A Second Coffeehouse Conversation on the Van den Herik Test

Bart Verheij

Participants in the dialogue: Chris, a lawyer; Floris, a computer scientist; Alex.

Alex: Great to see you again! It has been a while ...

Chris: Indeed. Last time we discussed Van den Herik’s ‘Kunnen computers rechtspreken?’ [1991], a wonderful piece that certainly made me think – and think about my thinking.

Alex: Thanks for reminding me. Are you still as much of a sceptic about artificial intelligence as you then was?

Chris: On the contrary! I’m not at all a sceptic about artificial intelligence; I think it’s wonderful stuff – actually rather scary. I simply am convinced that you AI advocates have far underestimated the risks of artificial intelligence, and that there are many things that computers can do that harm society. For instance, can you imagine a society with ever more computer autonomy, with ever less human control –

Alex: Robots haven’t conquered the world – yet!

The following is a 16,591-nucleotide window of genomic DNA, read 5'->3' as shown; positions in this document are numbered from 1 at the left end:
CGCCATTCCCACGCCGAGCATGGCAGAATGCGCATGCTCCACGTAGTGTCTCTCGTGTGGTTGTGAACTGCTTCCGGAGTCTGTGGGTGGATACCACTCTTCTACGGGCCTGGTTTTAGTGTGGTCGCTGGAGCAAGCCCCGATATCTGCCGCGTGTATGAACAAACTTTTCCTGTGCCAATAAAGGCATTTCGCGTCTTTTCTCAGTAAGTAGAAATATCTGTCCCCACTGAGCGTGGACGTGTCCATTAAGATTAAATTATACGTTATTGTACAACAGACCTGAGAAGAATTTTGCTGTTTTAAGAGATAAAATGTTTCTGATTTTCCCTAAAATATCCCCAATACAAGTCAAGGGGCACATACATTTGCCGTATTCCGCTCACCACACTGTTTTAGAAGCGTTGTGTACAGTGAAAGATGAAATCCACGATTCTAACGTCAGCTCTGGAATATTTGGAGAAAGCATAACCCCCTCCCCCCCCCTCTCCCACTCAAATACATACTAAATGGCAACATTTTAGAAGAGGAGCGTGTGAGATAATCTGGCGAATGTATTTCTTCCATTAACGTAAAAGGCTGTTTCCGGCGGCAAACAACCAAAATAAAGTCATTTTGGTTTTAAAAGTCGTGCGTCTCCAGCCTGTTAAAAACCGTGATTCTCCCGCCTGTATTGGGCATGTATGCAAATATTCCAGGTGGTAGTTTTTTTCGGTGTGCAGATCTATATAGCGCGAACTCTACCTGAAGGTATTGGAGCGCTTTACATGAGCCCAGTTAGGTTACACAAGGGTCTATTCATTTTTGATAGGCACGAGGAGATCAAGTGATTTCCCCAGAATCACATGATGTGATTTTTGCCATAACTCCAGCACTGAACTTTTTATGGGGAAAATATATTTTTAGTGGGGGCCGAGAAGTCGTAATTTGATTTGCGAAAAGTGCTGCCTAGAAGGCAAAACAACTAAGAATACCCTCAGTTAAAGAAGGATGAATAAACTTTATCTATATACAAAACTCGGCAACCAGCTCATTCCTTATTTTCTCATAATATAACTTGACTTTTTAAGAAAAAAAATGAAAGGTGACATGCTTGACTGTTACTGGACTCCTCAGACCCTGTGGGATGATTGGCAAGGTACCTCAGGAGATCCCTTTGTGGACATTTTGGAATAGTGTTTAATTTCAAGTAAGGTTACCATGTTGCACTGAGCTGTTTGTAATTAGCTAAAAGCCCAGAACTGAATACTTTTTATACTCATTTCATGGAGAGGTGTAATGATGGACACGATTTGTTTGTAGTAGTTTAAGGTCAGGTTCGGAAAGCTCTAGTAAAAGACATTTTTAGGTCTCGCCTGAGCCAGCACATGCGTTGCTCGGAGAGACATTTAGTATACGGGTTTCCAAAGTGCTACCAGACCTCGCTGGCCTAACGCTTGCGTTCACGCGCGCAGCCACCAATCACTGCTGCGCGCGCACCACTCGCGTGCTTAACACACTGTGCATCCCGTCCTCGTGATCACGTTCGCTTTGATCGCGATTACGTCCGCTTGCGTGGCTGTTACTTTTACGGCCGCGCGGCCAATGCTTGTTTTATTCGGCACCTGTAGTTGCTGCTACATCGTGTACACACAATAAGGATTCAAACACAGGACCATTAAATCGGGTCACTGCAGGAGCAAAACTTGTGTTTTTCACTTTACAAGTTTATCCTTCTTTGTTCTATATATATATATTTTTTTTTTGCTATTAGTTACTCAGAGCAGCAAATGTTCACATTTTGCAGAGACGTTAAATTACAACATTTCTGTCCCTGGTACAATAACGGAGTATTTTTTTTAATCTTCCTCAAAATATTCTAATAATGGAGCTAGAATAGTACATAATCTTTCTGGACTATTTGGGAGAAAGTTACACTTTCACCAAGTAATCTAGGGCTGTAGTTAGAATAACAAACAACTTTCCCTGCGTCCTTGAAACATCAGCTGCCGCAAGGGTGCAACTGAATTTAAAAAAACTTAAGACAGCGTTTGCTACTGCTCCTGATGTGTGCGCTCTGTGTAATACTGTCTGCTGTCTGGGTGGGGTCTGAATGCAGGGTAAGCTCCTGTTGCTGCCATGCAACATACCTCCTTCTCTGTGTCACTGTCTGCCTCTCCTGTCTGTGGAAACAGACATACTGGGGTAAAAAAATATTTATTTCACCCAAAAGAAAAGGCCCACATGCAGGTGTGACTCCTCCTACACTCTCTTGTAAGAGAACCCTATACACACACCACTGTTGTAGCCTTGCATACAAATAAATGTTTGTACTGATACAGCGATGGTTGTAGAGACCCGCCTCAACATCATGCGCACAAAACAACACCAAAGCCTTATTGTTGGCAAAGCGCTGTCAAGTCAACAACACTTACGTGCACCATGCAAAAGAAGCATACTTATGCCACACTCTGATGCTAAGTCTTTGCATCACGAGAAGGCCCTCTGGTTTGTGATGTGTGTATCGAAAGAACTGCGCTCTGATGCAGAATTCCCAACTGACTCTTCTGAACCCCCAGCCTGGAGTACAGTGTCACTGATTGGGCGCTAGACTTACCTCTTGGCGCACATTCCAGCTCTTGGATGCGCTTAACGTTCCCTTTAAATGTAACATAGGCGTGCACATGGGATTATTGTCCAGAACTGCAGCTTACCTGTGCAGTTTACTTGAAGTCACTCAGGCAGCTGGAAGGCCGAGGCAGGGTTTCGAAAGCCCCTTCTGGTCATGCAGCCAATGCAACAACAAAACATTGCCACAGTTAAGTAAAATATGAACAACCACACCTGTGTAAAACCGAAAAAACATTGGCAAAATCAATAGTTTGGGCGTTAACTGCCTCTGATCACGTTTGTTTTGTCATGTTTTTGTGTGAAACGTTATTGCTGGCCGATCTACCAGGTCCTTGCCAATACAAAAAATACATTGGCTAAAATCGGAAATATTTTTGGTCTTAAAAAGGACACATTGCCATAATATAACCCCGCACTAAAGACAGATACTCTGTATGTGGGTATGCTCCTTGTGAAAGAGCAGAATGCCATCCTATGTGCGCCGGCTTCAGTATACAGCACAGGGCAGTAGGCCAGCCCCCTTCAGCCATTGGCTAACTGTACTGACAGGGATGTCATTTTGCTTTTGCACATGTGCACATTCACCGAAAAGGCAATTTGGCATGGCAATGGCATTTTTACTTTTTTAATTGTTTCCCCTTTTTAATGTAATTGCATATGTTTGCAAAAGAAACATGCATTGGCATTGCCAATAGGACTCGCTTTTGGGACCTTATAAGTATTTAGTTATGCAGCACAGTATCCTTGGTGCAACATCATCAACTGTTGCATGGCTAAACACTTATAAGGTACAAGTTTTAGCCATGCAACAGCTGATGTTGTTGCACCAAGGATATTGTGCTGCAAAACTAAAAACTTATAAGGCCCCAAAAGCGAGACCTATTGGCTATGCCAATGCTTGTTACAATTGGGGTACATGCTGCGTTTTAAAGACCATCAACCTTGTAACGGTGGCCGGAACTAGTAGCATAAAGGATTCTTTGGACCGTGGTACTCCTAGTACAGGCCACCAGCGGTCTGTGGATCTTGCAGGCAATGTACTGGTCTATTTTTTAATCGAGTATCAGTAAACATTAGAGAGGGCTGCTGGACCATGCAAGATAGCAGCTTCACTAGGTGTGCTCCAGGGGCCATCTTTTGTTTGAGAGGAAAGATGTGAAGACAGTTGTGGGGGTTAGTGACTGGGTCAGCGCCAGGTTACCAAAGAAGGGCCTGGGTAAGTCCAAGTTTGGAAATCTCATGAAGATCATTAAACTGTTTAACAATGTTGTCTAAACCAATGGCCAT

Floris: I am losing you two. Remind me a bit about last time?

Alex: In 2007, we discussed the question whether computers can decide legal cases. In Van den Herik’s 1991 inaugural address, delivered upon acceptance of his position in Leiden, he discusses the nature of legal decision making and the prospects of automating it. He also presents what might be called the Van den Herik test.


Full text

Followup of an earlier coffee house conversation (2007)

Verheij, B. (2021). A Second Coffeehouse Conversation on the Van den Herik Test. Meesterlijk. Liber amicorum ter gelegenheid van het emeritaat van prof. dr. Jaap van den Herik, hoogleraar Recht en Informatica te Leiden (eds. Custers, B.H.M., Dechesne, F., & van der Hof, S.), 101-114. Amsterdam: Ipskamp Publishing.

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